The first social media-driven drug

Sales continue to soar for all the weight loss drugs in 2023. Earlier this month, Novo Nordisk told the CBS news program 60 Minutes that the company can finally supply all dose levels of Wegovy. Social media and celebrities drive demand for a drug whose side effects are not yet completely known and cost over $1000 a month.

Demand quickly exhausted supply when Novo Nordisk’s Wegovy became the first incretin approved for weight loss in 2021. Doctors started off-label prescribing of Novo’s similar product for diabetes, Ozempic. Lilly’s new incretin Mounjaro also saw greater-than-expected demand after its diabetes approval in 2022. Consumers are telling each other about the products in a kind of viral marketing via social media, and now even some magazines are promoting the drugs.

“But are these drugs being overpromoted? According to Ed Silverman on STAT News” “a physicians group has filed a complaint with the Food and Drug Administration alleging that a recent 60 Minutes segment about the Wegovy weight-loss drug was an advertisement and demanded the agency withdraw the report from circulation”.

The other issues are unknown side effects. Some patients complain of a complete loss of appetite and taste in food flavor, while others deal with GI side effects. In addition, a study published in the Journal of the American Medical Association found that people who took Wegovy regained two-thirds of the weight they had lost when they went off the drug. We have no idea of the side effects of long-term use.

To make matters worse, a writer on Forbes wrote an article entitled” “The end of obesity” that doesn’t tell the whole story and omits serious risk information. He wrote, “new evidence suggests that, when paired with diet and exercise, pharmaceutical interventions can enhance weight loss in those experiencing obesity.” Uh, how many people are going to include diet and exercise? The only diet I have observed is that the drug changes the taste of food for many users. TAt heart or this controversy are two facts. First, people will do anything to lose weight, even if taking a prescription drug may cause serious side effects. Second, the FDA has not come forward to tell drug makers that there are no studies with long-term use, and finally, not enough people realize that when they stop taking the drug, they regain their weight.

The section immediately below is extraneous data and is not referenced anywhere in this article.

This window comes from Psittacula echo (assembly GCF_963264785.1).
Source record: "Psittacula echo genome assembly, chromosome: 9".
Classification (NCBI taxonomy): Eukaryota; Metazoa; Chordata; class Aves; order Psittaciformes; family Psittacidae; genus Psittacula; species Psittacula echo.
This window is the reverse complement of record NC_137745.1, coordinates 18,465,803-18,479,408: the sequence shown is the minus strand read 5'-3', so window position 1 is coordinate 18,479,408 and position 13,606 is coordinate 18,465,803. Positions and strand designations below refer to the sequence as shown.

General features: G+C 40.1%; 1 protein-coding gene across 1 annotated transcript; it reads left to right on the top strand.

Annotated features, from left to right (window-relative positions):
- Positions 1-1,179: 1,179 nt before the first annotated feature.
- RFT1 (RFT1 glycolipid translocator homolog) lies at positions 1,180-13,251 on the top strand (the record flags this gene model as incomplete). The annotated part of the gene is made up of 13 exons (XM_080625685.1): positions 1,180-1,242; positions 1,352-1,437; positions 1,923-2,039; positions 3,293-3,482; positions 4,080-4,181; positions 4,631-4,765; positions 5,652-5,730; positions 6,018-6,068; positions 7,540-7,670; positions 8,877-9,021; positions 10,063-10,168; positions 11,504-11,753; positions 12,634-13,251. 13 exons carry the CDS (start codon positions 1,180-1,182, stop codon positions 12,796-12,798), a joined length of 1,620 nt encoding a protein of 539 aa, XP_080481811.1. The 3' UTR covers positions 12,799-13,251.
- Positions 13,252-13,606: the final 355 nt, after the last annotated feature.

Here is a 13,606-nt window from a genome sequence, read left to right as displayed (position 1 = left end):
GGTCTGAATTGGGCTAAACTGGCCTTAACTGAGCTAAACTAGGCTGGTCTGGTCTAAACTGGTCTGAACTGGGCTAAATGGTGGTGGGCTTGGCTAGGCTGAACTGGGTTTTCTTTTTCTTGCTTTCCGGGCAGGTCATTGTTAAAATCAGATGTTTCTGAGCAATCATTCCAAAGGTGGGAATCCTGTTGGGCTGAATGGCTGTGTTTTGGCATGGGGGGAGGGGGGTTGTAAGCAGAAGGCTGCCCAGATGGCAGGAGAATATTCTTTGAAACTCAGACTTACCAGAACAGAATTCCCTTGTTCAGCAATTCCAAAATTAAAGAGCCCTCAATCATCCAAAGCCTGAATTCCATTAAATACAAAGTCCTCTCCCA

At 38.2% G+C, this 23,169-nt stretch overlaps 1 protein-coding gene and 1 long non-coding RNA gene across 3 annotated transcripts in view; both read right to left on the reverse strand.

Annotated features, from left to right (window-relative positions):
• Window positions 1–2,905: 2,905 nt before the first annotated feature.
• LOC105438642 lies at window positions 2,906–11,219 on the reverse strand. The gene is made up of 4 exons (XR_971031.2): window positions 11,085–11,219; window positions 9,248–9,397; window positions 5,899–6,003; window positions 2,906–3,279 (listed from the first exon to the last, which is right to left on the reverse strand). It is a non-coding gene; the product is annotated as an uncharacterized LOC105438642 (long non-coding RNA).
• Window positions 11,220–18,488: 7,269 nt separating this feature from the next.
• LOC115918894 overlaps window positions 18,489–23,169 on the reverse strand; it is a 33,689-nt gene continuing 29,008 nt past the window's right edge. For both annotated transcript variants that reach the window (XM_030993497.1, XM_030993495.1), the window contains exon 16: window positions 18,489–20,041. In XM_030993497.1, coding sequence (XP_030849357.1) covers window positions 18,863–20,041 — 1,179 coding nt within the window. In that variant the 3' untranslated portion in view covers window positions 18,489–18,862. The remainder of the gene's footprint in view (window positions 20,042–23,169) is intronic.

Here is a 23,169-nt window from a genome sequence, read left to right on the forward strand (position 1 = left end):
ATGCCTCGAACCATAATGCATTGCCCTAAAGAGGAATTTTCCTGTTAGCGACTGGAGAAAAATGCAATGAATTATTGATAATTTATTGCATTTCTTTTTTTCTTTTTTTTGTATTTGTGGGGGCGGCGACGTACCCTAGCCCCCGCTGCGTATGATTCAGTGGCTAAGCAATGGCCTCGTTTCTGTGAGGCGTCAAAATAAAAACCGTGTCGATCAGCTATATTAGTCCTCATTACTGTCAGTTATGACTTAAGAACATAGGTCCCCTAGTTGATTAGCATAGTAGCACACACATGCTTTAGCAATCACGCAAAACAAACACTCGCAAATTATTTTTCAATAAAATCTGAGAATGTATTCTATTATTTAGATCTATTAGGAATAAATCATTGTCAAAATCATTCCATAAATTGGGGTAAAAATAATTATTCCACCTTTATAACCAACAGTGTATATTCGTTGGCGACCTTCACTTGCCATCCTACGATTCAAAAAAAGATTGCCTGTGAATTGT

The Times said, “many doctors worry that the drugs’ current popularity, fueled partly by social media, has resulted in people taking them without sufficient medical supervision — a risky move considering the possibility of rare but serious side effects like thyroid cancer, pancreatitis, and kidney failure. And drugs like Ozempic can also cause less serious but still debilitating symptoms, including nausea, vomiting, and racing heartbeat, as many videos on TikTok attest.

One of these drugs comes with a serious warning as well. Mounjaro packaging contains a black box warning about thyroid C-cell tumors. Like the first generation of these drugs, Mounjaro increased the risk of a rare type of thyroid cancer called medullary thyroid carcinoma when tested on rodents.

“The Times article goes on to mention another side effect. Dr. Oren Tepper, a plastic surgeon in New York, said that it’s common for weight loss to deflate key areas of the face, leading to a more aged appearance. He said that fat is typically more friend than foe when it comes to facial aging. Weight loss may turn back your biological age but tends to turn your facial clock forward.”

I would not take ANY drug if it hadn’t been tested for long-term use, but the drug companies see a lot of money coming in and are not about to do anything to tell users the complete truth up front.